Kim Moody’s Workers in a Lean World (1997) identifies five characteristics of social- movement unionism: militancy; ultra-democratic forms of organization; an agenda for radical social and economic change; a determination to embrace the diversity of the working class to overcome fragmentation; and a capacity to lead community struggles. The use of the term ‘social-movement unionism’ to describe this phenomenon that arose during the 1990s in response to the challenges posed to labour movements by globalization implies its impressive attributes owed much to the influence of the new social movements of the 1970s and 1980s. However, in the early 1970s, the New South Wales branch of the Australian Builders Labourers’ Federation (NSWBLF) pioneered a form of unionism that meets all the criteria in Moody’s typology. The NSWBLF created this inspiring form of unionism out of the best of traditional labour movement values and practices, encouraged by the New Left in the late 1960s rather than new social movement influences, and well in advance of the development of ‘social-movement unionism’ from the 1990s onwards.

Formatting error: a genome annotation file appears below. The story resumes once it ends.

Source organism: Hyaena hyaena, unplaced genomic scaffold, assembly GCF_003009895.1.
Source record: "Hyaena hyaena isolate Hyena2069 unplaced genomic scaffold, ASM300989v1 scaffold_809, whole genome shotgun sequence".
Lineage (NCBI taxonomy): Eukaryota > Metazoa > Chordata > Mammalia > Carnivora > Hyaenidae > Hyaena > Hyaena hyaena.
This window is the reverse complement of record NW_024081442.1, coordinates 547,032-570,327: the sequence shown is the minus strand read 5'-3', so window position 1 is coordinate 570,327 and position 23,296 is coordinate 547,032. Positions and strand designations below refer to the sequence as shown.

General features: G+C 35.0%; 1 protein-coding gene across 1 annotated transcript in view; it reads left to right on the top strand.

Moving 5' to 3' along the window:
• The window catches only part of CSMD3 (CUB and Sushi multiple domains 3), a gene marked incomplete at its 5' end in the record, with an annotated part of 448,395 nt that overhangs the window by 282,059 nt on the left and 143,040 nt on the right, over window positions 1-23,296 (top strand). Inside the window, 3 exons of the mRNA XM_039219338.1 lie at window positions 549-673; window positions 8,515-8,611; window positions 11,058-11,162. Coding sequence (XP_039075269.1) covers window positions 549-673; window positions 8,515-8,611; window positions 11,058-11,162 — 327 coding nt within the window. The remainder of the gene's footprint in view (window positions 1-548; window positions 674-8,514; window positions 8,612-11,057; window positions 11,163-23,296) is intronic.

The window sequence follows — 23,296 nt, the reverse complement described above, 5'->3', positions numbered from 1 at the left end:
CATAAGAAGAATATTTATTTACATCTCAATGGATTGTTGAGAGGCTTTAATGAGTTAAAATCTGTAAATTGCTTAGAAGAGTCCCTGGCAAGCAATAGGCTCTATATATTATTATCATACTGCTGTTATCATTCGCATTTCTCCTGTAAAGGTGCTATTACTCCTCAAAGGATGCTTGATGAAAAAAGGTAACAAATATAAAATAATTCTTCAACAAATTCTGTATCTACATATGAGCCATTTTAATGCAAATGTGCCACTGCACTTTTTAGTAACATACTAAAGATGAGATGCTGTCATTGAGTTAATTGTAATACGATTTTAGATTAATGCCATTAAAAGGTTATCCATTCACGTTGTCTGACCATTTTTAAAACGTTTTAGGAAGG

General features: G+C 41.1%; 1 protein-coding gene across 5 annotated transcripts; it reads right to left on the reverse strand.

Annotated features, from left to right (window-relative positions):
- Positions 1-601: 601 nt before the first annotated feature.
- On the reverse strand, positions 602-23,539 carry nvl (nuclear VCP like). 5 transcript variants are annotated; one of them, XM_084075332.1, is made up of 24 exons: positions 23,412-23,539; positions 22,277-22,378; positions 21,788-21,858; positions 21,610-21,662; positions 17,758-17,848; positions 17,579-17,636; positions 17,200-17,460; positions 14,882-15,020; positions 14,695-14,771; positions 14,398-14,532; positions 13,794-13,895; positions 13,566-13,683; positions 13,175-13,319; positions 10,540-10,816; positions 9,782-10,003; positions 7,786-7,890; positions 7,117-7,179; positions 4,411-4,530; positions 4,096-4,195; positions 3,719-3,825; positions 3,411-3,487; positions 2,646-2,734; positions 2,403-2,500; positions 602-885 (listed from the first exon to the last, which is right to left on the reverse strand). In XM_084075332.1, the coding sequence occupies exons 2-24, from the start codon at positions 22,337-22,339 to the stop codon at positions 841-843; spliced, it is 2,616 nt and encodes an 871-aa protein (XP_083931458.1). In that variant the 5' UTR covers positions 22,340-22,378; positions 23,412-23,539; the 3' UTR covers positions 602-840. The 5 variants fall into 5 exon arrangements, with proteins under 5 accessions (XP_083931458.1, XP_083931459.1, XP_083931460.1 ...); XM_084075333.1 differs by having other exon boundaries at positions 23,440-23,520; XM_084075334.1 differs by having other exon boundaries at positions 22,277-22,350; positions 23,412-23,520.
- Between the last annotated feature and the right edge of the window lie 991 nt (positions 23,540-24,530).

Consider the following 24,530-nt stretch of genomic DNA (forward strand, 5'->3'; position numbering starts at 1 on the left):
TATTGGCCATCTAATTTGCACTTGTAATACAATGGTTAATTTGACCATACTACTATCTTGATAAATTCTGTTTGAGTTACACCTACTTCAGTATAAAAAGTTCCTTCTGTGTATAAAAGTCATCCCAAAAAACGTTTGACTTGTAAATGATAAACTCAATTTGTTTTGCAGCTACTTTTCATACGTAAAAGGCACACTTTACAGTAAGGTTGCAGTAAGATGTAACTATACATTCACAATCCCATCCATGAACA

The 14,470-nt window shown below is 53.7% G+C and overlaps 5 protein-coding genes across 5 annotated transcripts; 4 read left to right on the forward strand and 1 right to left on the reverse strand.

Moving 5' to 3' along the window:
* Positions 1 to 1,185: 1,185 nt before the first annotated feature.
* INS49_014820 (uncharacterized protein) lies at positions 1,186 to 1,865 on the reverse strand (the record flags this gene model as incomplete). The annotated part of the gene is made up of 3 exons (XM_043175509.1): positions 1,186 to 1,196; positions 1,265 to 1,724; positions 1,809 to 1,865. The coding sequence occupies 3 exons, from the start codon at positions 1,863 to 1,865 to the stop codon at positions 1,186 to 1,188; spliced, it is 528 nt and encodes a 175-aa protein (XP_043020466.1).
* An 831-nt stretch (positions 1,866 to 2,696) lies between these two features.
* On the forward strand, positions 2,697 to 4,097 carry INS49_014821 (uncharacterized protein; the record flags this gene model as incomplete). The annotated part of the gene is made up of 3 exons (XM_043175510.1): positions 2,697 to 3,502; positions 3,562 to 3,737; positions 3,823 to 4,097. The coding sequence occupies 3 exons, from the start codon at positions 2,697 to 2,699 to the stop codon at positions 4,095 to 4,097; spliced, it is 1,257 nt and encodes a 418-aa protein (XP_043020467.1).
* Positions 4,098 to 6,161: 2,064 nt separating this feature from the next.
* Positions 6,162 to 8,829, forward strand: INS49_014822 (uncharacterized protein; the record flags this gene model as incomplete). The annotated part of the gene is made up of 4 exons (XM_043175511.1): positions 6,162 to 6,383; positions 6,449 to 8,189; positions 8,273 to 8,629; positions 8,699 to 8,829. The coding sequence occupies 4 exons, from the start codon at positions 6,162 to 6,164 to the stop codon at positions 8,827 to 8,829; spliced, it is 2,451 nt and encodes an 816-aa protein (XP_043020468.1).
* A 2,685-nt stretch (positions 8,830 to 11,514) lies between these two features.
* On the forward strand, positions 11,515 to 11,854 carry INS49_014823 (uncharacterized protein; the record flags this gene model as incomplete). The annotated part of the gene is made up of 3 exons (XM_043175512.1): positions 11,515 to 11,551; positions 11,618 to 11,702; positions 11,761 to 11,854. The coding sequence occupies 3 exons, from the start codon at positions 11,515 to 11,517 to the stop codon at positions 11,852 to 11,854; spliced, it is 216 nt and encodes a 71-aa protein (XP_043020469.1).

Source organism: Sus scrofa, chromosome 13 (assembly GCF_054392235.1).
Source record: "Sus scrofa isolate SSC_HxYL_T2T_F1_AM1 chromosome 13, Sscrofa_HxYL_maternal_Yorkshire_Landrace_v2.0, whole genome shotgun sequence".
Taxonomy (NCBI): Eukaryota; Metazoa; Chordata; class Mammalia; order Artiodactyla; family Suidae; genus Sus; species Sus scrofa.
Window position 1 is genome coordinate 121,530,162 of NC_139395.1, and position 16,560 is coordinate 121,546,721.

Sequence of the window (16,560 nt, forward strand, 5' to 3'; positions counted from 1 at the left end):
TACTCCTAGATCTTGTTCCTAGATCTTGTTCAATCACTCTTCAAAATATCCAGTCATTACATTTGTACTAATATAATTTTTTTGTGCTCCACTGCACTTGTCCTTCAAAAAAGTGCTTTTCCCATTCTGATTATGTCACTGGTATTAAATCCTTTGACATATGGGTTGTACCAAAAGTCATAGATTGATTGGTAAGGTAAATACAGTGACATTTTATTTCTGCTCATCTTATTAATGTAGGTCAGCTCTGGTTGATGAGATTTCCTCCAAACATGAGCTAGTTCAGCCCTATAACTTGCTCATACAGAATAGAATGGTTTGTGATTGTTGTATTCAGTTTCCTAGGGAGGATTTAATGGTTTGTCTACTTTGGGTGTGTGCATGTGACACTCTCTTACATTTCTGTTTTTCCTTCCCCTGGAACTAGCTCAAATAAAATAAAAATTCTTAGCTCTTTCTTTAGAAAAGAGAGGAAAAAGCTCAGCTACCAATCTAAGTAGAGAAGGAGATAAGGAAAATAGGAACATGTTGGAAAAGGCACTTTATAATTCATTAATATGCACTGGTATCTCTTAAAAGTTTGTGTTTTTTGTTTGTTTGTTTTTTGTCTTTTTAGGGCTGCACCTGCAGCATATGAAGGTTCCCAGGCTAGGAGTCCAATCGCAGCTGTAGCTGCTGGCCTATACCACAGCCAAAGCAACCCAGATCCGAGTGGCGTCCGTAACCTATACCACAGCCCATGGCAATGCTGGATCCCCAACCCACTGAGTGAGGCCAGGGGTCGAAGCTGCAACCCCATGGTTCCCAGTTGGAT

Social-Movement Unionism, Australia, Builders Labourers’ Federation, Early 1970s